Tribune News Service
Kapurthala, June 5
If you happen to visit any of the 125 villages along the 45-km-long Kala Sanghian drain in the district, you will be surprised to see how irrigation is being done in agricultural farms falling along the 1-km stretch on either side of the drain. Maybe you will never want to consume any vegetable or fruit grown here.
There are no tubewells along the entire belt of agricultural fields. The source of water for irrigation here is the dark, smelly, chemical-laced industrial waste water flowing through the drain. The stench pervasive all around in the environment makes it difficult for anyone to stand near the drain and the fields that are irrigated with this water.
Channels have been dug up all along the drain to use its water for irrigating the fields. In all those villages which are on a low gradient from the channel, the flow of water into the fields is not a problem. Water gushes through the short, underground pipes laid along the drain towards the handmade channels going to the fields. The channels of the fields which are to be irrigated are opened while those where irrigation has been done are plugged using sacks or any other plastic sheets available.
In fields which are at a little higher gradient from the drain, pumps have been installed along the channels so that the water could be collected in low chambers and then directed towards the fields. These pumps are portable and can be taken to the next fields as and when required. To save power and avoid the use of pumps, many villagers give their fields on contract so that the earth can be dug as deep as one foot or more and the ground level of the fields falls for them to make it easy to use the drain water through simple channels.
As of now, most of these villages have been sowing maize. Pumpkins and water melons too are in abundance here. Many villagers who are keeping dairy animals are also growing fodder in these villages. Interestingly, the villagers who are using this water for irrigation know very well the ill-effects of using this contaminated water and hence avoid the vegetables that they grow themselves.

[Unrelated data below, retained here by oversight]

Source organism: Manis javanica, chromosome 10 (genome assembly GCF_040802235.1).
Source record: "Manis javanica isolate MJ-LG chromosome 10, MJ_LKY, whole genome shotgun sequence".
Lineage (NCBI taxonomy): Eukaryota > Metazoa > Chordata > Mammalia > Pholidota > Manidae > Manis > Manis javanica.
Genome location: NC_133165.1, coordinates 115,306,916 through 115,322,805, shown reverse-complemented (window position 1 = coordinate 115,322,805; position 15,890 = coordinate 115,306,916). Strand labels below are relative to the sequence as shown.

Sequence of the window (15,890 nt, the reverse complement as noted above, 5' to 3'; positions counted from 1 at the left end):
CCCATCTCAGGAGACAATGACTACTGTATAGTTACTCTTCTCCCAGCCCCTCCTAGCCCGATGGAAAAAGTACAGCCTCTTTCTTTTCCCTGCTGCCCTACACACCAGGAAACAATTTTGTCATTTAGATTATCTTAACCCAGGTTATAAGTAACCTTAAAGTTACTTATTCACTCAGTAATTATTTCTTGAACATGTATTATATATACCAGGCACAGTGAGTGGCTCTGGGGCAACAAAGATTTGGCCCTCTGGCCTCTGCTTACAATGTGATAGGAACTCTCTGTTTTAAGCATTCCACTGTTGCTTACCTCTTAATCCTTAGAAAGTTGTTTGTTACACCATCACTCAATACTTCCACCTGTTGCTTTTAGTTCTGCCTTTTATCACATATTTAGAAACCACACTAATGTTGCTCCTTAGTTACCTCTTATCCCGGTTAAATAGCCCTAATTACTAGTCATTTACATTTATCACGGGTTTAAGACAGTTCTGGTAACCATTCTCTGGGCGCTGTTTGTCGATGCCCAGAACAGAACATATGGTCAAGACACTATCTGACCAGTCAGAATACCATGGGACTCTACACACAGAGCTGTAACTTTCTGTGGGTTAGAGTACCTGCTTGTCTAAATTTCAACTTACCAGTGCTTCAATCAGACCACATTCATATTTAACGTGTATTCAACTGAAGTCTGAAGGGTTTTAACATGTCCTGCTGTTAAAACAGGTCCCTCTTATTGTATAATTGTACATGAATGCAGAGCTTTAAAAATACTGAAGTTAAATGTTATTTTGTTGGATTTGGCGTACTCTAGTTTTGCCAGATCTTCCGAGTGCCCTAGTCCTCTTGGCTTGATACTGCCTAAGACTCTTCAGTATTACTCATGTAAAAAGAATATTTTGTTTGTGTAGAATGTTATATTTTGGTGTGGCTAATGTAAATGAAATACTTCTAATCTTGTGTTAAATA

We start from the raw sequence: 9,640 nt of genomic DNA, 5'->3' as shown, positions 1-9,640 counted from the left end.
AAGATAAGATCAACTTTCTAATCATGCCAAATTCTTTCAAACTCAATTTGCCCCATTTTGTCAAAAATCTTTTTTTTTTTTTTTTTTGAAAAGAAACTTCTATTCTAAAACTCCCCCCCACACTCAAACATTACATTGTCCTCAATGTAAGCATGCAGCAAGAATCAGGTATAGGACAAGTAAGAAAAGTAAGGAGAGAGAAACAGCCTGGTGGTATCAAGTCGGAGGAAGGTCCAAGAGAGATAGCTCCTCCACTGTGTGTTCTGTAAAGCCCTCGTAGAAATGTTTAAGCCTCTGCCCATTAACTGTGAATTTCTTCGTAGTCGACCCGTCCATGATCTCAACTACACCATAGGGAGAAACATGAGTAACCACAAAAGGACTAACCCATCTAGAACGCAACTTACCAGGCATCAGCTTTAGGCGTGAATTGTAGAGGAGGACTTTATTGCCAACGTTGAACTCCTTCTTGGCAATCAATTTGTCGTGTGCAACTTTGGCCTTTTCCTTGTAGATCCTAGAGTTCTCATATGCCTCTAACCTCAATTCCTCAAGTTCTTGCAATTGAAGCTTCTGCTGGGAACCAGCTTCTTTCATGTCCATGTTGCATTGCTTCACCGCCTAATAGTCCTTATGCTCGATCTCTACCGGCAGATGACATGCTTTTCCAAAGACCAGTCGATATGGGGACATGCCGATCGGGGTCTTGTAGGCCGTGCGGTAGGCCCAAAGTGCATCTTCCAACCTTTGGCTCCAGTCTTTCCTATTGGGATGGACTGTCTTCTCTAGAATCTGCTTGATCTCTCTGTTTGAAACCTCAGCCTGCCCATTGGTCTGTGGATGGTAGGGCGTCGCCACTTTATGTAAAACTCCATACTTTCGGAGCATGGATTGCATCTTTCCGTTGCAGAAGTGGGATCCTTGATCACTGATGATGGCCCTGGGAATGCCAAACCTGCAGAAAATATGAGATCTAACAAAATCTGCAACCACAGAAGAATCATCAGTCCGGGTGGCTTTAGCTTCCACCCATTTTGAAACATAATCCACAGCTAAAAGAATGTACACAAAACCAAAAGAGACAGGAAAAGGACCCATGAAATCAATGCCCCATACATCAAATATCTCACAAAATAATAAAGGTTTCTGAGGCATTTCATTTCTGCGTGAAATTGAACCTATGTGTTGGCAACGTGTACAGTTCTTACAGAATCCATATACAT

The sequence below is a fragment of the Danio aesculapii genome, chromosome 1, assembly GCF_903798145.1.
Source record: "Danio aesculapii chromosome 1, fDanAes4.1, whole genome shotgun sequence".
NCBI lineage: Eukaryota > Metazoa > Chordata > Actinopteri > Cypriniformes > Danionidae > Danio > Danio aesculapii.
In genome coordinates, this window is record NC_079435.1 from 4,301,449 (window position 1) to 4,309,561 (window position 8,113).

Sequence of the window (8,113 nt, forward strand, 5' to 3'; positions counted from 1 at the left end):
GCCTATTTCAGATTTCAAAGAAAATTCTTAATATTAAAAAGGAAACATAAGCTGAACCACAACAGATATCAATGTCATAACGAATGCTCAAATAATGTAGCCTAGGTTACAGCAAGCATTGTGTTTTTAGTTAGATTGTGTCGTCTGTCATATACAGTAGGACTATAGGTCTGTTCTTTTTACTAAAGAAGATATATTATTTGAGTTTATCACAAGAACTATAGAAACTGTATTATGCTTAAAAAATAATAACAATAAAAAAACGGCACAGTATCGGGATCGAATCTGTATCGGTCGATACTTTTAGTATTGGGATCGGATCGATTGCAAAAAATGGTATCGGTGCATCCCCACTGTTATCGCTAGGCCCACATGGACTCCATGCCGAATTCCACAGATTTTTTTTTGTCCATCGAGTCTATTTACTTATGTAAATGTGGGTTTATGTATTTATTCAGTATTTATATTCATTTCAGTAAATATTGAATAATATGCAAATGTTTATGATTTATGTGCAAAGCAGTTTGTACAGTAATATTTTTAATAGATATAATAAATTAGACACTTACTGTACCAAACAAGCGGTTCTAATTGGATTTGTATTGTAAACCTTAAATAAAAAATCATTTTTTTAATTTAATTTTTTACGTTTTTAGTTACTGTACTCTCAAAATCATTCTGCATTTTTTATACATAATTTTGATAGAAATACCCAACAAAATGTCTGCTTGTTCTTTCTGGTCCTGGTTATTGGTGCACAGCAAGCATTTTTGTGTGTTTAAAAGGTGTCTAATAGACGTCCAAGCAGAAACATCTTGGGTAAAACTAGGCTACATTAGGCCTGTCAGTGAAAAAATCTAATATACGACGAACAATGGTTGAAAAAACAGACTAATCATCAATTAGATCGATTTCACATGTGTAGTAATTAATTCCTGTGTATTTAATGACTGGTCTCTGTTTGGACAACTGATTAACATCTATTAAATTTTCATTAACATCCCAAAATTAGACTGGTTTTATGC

Sonu, a farmer of Kala Sanghian village, said, “We are selling our entire produce in the mandi. For our own kitchen, we buy vegetables from the market. We do not even feed the fodder grown here to our buffaloes for milk consumption and buy feed from the market.”
Akali leader HS Walia said, “Just standing near Kala Sanghian drain makes anyone feel giddy, you can imagine the harm that it would be doing to the body when we consume the vegetables grown here. It is high time that the government do something concrete in this regard and ensure that this untreated industrial water is not used for irrigation. Even if the government is to allow this water to be used for agricultural purposes, the quality of the water must be tested on a daily basis by the Punjab Pollution Control Board (PPCB).”
Environmentalist Balbir Singh Seechewal has taken up the matter with the authorities concerned. On his request, even officials, including the Chairman, of the National Green Tribunal have visited the site and passed instructions to the PPCB authorities from time to time but to no avail. The untreated industrial waste continues to flow into the drain. The STP at Basti Peer Daad still works at half the required capacity, thus allowing even the MC sullage to flow into it. Harbir Singh, Senior Environment Engineer, Jalandhar, refused to comment on the issue.